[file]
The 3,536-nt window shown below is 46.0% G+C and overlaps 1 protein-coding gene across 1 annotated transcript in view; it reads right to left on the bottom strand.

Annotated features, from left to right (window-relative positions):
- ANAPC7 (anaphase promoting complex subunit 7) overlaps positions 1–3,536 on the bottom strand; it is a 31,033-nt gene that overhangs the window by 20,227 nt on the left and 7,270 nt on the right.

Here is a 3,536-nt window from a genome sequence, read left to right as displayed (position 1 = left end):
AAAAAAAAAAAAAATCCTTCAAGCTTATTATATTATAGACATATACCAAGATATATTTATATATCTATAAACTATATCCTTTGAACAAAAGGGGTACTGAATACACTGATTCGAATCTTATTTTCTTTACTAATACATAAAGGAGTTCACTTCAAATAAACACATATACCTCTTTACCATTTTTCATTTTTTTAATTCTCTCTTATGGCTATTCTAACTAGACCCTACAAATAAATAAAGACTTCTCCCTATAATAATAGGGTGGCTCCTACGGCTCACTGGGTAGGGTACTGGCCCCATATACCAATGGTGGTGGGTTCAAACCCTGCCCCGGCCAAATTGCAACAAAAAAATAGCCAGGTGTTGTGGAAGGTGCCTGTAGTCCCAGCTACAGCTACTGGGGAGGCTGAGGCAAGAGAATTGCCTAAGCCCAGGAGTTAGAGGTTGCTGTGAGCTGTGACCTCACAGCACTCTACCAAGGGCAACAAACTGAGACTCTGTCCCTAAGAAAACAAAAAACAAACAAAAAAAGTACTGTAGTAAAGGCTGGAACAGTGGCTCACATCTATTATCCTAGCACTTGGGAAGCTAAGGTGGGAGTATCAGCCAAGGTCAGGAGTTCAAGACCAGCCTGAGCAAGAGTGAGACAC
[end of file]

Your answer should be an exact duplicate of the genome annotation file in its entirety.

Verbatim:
The 3,536-nt window shown below is 46.0% G+C and overlaps 1 protein-coding gene across 1 annotated transcript in view; it reads right to left on the bottom strand.

Annotated features, from left to right (window-relative positions):
- ANAPC7 (anaphase promoting complex subunit 7) overlaps positions 1–3,536 on the bottom strand; it is a 31,033-nt gene that overhangs the window by 20,227 nt on the left and 7,270 nt on the right.

Here is a 3,536-nt window from a genome sequence, read left to right as displayed (position 1 = left end):
AAAAAAAAAAAAAATCCTTCAAGCTTATTATATTATAGACATATACCAAGATATATTTATATATCTATAAACTATATCCTTTGAACAAAAGGGGTACTGAATACACTGATTCGAATCTTATTTTCTTTACTAATACATAAAGGAGTTCACTTCAAATAAACACATATACCTCTTTACCATTTTTCATTTTTTTAATTCTCTCTTATGGCTATTCTAACTAGACCCTACAAATAAATAAAGACTTCTCCCTATAATAATAGGGTGGCTCCTACGGCTCACTGGGTAGGGTACTGGCCCCATATACCAATGGTGGTGGGTTCAAACCCTGCCCCGGCCAAATTGCAACAAAAAAATAGCCAGGTGTTGTGGAAGGTGCCTGTAGTCCCAGCTACAGCTACTGGGGAGGCTGAGGCAAGAGAATTGCCTAAGCCCAGGAGTTAGAGGTTGCTGTGAGCTGTGACCTCACAGCACTCTACCAAGGGCAACAAACTGAGACTCTGTCCCTAAGAAAACAAAAAACAAACAAAAAAAGTACTGTAGTAAAGGCTGGAACAGTGGCTCACATCTATTATCCTAGCACTTGGGAAGCTAAGGTGGGAGTATCAGCCAAGGTCAGGAGTTCAAGACCAGCCTGAGCAAGAGTGAGACAC